Musings About Agile Space

After taking a brief hiatus due to work concerns, Dan Schrimpsher of Space Pragmatism just posted an interesting reply to my last post.

Dan briefly discusses the idea of change in development processes, and brings up the concept of what is called frequently called “agile” development. In his own words:

Agile development was the created with the idea that change isn’t bad. It isn’t good, it just is. It will happen, so why not design your system from the beginning to be fast, light, and flexible.

I think this is a very important concept myself. Many of the grand plans I see coming out of NASA, space enthusiasts, and even many space companies seem to imply a static world. One where nobody else does anything in space other than buy your goods or services, or fly on your vehicles. This is related to my whole rant against monocultures.

Reality is quite different from these static worlds. Not only are there other companies, groups, countries, etc pursuing various space projects of their own, there are also many non-space related groups pursuing their own techologies, markets, etc. that all have to interact together. Michael Mealling brought up the concept of Value Networks during the RTM conference. The interesting thing is that the more you think about it, these networks are constantly evolving and adapting. The history of the civilization is one of constant change. Of technologies, markets, and free association interacting in sometimes quite rapid and unexpected ways. As Dan puts it, change isn’t good or bad, it just is. Whether you’re NASA or a private company, you’ll get just as screwed if you ignore change.

While I’m sure there are all sorts of good business books written about these topics that some of my more enlightened readers could probably point out, I think the answers really just boil down to common sense. The main thoughts I have focus on incrementalism and modularity.

If your crystal ball is blurry, and can’t see very far in the future, make shorter term plans. Use a more incremental development process. Don’t try to go straight for lunar transportation systems all in one fell swoop. Find intermediate markets that can be served along the way. Find places where you can start growing your future markets using those intermediate ones.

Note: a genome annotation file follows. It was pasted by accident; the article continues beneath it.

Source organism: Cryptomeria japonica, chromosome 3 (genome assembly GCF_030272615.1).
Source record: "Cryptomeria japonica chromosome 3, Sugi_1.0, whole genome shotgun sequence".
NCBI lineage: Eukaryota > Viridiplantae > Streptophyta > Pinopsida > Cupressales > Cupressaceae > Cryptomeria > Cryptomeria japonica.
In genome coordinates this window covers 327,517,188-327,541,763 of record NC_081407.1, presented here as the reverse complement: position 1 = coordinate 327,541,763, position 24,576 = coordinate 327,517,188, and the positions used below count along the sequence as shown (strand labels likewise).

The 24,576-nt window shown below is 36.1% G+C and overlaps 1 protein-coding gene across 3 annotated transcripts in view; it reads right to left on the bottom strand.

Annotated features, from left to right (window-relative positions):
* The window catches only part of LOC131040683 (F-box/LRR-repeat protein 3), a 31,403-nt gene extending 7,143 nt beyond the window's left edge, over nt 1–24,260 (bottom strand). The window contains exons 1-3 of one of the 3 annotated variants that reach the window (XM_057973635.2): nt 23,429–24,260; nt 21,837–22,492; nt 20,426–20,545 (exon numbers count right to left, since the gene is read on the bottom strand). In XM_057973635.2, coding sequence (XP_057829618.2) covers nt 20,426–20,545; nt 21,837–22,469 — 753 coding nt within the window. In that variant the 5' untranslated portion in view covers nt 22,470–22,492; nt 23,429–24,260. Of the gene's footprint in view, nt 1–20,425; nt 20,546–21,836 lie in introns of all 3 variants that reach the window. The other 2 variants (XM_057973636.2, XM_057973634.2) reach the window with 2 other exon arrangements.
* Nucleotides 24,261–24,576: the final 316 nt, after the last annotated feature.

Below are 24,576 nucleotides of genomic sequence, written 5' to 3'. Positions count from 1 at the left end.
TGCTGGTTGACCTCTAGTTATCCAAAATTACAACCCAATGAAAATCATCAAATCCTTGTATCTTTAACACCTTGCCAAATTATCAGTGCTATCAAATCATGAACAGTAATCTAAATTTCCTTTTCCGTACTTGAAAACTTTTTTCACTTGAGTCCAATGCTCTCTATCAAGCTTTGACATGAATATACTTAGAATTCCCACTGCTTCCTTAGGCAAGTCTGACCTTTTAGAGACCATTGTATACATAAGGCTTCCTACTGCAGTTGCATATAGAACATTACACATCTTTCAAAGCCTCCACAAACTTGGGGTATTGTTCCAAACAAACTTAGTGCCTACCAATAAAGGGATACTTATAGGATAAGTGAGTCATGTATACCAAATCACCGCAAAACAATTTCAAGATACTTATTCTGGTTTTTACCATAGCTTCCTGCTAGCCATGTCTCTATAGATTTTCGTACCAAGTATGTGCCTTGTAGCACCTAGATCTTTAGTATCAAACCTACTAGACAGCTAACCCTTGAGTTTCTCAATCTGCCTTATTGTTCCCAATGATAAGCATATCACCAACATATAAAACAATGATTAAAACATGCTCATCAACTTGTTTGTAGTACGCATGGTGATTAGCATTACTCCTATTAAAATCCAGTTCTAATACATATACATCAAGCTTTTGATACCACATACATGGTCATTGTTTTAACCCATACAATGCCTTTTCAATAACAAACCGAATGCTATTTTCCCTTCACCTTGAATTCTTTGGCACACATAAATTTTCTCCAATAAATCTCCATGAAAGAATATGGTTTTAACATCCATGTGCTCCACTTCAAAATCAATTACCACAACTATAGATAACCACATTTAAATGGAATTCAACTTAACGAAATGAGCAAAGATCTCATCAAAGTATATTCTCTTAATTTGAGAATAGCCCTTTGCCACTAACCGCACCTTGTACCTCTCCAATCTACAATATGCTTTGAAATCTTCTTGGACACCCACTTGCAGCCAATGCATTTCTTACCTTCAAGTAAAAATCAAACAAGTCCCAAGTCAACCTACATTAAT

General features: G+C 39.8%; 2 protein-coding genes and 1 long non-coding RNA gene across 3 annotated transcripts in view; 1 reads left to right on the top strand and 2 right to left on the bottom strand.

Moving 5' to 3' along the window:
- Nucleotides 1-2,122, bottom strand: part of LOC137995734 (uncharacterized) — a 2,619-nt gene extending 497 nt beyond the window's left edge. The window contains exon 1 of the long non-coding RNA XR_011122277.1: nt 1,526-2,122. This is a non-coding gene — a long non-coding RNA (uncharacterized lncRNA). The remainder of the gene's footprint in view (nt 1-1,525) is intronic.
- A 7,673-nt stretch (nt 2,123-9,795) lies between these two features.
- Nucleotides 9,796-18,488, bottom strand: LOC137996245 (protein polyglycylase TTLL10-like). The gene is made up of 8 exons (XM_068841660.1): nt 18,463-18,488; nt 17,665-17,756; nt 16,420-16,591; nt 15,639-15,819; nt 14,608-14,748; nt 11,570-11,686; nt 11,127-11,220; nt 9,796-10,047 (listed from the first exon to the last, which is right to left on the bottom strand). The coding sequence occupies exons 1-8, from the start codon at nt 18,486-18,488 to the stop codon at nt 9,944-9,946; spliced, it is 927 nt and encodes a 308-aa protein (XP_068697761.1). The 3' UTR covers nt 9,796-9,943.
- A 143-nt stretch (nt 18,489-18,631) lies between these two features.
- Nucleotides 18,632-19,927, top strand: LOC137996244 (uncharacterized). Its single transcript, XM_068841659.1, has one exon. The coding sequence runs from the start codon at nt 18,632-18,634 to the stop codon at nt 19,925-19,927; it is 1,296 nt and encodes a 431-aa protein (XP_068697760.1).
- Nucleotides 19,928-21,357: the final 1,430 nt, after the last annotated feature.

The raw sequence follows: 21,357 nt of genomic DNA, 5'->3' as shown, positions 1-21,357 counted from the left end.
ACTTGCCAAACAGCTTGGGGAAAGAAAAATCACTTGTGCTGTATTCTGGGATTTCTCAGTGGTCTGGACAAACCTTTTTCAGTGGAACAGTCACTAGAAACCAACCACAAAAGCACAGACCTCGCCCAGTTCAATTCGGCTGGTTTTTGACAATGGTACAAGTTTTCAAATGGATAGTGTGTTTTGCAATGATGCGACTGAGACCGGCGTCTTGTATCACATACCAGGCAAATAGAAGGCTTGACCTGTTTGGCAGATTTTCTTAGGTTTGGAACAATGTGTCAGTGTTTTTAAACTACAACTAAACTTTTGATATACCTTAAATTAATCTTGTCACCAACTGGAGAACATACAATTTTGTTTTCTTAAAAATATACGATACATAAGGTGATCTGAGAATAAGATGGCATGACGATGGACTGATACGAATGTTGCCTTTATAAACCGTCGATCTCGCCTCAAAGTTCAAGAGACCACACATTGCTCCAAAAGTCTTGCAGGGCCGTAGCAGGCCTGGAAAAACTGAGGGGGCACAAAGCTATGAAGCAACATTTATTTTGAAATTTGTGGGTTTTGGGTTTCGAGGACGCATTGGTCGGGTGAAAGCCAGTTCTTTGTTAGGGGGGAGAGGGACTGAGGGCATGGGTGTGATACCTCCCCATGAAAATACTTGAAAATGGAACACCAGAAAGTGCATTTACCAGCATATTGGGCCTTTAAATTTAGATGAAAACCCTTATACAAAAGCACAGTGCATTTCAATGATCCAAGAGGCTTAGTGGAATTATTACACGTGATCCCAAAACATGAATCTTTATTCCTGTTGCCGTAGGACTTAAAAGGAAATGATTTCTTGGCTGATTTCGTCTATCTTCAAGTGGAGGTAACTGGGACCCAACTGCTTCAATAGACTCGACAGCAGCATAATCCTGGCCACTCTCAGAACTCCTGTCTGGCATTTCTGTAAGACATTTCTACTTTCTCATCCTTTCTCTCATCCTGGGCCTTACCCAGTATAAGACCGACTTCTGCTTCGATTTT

Don’t try to design your whole system as one massive unitary system. Modularity is your friend. Make break points and design in interfaces where other companies can interact more easily with your system as the market develops. The success of open architectures during the PC revolution seem to be particularly interesting. How many of the orginal periphrial companies from back in the 80s still are in business today? Yet we still have plenty of choice with hard drives, disk drives of various sorts, etc. We’ve moved from those big floppy disks to the 3.5″ disks to Zip disks and CD-ROMs, and DVDs and flash drives, all without the whole system having to be redesigned from scratch. How exactly does this apply to space development? I can’t honestly say I’m sure. I think that breaking down transportation systems into modular pieces, with well defined interfaces is a good way to go. It’ll be interesting to see if Boeing or Lockheed eventually sees the light though and decides to become the IBM of space.

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Jonathan Goff

Jonathan Goff

President/CEO at Altius Space Machines
Jonathan Goff is a space technologist, inventor, and serial space entrepreneur who created the Selenian Boondocks blog. Jon was a co-founder of Masten Space Systems, and is the founder and CEO of Altius Space Machines, a space robotics startup in Broomfield, CO. His family includes his wife, Tiffany, and five boys: Jarom (deceased), Jonathan, James, Peter, and Andrew. Jon has a BS in Manufacturing Engineering (1999) and an MS in Mechanical Engineering (2007) from Brigham Young University, and served an LDS proselytizing mission in Olongapo, Philippines from 2000-2002.
Jonathan Goff

About Jonathan Goff

Jonathan Goff is a space technologist, inventor, and serial space entrepreneur who created the Selenian Boondocks blog. Jon was a co-founder of Masten Space Systems, and is the founder and CEO of Altius Space Machines, a space robotics startup in Broomfield, CO. His family includes his wife, Tiffany, and five boys: Jarom (deceased), Jonathan, James, Peter, and Andrew. Jon has a BS in Manufacturing Engineering (1999) and an MS in Mechanical Engineering (2007) from Brigham Young University, and served an LDS proselytizing mission in Olongapo, Philippines from 2000-2002.
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